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The White Tiger by Aravind Adiga
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The White Tiger by Aravind Adiga

whitetiger

The white tiger’ is the debut novel of the novelist Mr. Aravind Adiga and is the winner of the man booker prize in 2008.

This book is a first person account- in form of a letter written by the narrator to the president of China- Mr. Wen Jiabao. The narrator, Balram halwai writes the letter during seven nights to tell him the story behind the self made entrepreneurs of Bangalore.

The story of Balram halwai starts in Gaya district of Bihar, which he, metaphorically, prefers to call ‘the darkness’. The story commences at a point when Balram is still a child and goes on to tell how his family and many other families are under the thumbs of powerful landlords. Aided by some powerful and gripping narration the story further tells us how Balram receives very little education and becomes a driver to a US educated, weak willed son of the land lord. In course of fulfilling his ambitions, he murders his master and sets up his business in Bangalore.

At times the story may seem a bit clichéd or even melodramatic… but the genius of Adiga lies in narration, which prevents the book from being monotonous or overwhelming and also makes the book a ‘read at one go’. Another idiosyncrasy of Mr. Adiga is his dark humor.  Inch perfect use of dark humor makes the book humorous at places but simultaneously keeping it purposeful with a message. A perfect sample of the trademark dark humor is provided by the following lines from the book-

Now, you are visiting us this week, Your Excellency, aren’t you? All India Radio is usually reliable on these matters.

That was a joke sir. Ha!”

Another trademark feature of the book is the use of analogies. The spontaneous and astute analogies derived by the author not only make the book captivating but also are extremely thought provoking.

But the pick of all the analogies is the Rooster Coop Analogy where the author compares India with a rooster coop in which people, engrossed in their highly competitive daily lives are referred to as the chicken packed in a coop in market. Another example of the excellent analogies derived by the author is a scene in which villagers are animatedly discussing about local election. The situation prevalent at the place is that everyone is a registered voter but is not allowed to vote as bogus votes are cast on their behalf. The author at this point compares them to “eunuchs discussing Kamasutra”.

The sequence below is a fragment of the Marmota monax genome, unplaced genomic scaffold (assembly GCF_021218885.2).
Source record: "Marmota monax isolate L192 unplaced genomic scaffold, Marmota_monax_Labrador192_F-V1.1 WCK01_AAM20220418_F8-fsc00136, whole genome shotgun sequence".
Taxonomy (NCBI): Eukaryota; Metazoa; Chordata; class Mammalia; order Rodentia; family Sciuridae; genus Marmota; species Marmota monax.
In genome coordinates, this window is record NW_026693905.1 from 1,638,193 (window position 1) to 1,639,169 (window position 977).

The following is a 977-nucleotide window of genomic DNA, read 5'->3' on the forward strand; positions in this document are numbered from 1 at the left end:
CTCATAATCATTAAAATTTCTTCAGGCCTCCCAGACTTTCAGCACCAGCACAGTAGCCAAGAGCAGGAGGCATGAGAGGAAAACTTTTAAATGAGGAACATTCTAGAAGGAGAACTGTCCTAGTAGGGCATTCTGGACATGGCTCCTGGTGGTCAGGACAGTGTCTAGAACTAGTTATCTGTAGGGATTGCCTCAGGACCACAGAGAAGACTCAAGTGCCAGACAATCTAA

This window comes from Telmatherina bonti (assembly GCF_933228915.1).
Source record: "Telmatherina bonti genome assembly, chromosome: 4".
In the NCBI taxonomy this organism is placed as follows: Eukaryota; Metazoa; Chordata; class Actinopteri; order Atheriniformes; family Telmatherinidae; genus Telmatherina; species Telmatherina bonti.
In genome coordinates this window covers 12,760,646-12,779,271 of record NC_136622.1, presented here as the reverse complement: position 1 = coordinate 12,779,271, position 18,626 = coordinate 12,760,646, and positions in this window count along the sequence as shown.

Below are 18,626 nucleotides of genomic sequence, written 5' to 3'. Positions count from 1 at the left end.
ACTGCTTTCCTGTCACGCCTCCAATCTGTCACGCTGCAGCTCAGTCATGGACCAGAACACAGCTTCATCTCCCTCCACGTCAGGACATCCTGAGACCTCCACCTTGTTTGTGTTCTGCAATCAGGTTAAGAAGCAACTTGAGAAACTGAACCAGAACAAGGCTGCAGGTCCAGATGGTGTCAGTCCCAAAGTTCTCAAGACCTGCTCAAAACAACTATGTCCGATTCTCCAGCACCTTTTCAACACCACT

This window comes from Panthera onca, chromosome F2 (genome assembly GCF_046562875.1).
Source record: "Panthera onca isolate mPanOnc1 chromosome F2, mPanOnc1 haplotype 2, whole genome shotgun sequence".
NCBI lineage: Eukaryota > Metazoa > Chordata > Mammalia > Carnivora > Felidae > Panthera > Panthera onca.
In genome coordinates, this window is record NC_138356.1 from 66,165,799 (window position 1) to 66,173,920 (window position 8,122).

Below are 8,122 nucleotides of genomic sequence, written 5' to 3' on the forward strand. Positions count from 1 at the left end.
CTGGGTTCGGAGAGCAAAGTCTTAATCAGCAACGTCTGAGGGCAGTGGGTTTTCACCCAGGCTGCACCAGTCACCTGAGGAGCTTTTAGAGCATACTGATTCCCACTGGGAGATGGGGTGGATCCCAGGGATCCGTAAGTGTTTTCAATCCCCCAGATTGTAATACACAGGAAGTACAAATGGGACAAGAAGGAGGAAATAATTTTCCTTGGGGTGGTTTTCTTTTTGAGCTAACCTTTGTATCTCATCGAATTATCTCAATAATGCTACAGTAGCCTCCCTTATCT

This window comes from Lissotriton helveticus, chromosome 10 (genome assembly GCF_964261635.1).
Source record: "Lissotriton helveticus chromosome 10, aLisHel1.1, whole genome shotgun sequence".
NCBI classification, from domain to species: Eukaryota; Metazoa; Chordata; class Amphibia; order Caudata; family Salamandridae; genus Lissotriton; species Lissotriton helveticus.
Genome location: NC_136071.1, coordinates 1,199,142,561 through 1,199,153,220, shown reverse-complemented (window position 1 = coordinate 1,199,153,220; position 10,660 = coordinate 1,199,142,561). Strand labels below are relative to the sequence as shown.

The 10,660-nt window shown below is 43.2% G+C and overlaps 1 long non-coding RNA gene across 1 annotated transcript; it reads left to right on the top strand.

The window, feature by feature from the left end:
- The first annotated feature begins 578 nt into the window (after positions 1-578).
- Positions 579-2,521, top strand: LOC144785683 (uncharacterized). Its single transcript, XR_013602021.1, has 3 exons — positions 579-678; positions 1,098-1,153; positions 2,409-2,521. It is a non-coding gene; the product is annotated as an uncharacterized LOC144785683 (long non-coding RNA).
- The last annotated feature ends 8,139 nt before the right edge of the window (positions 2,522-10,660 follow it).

But despite of all these attributes, at the end of the book, an Indian reader feels cheated. A bit like the movie Slumdog Millionaire, this book seems to explore all negative aspects (poverty, illiteracy, corruption etc) of India, without even touching on anything positive. When you read the book the portrayal of India as ‘the land of all bad and no good’ hurts the ego of a proud Indian citizen.

The book gives more of a foreigner’s view of India meant for foreigners. I say so because the pessimistic view of India present in the book only reinforces what the west believes India to be and I believe this may be one of the major factors contributing to its tremendous success in west.

The book cannot portray real India because

  1. Its tendency of polarizing- showing people either extremely rich or extremely poor. There is no section called ‘the middle class’ which forms an important and large portion of the present Indian society.
  2. Yes, corruption and illiteracy form an important part of the current social dynamics of India but they are not the whole of the social dynamics of India, as portrayed by the book. There is a particular, and large section of people called ‘the service class’ which is very much educated and not even half as much sunk in corruption as shown in the book.

Hence the book is an excellent, gripping and enjoyable read (even being thought provoking at times) but to say that it represents the ‘real India’ would be unjust and myopic on our part.

Though a fiction, the book handles a serious topic hence it is not your typical ‘fun filled fiction’. Hence, some might find it difficult to stick to the book till end while it is a highly recommended book for those who like serious topics.

Have a nice read.

0 10 April, 2010 Books April 10, 2010

About the author

Pranjal is a mechanical engineer by profession from National Institute of Technology, Jamshedpur.

View all articles by Pranjal Srivastava

35 comments

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  2. Soumendu

    d review is simply wonderful….will buy the book asap!!! critical analysis is rly rly important for a reader..so thnx a lot Pranjal. keep up the good work!!!

    Reply
  3. Alka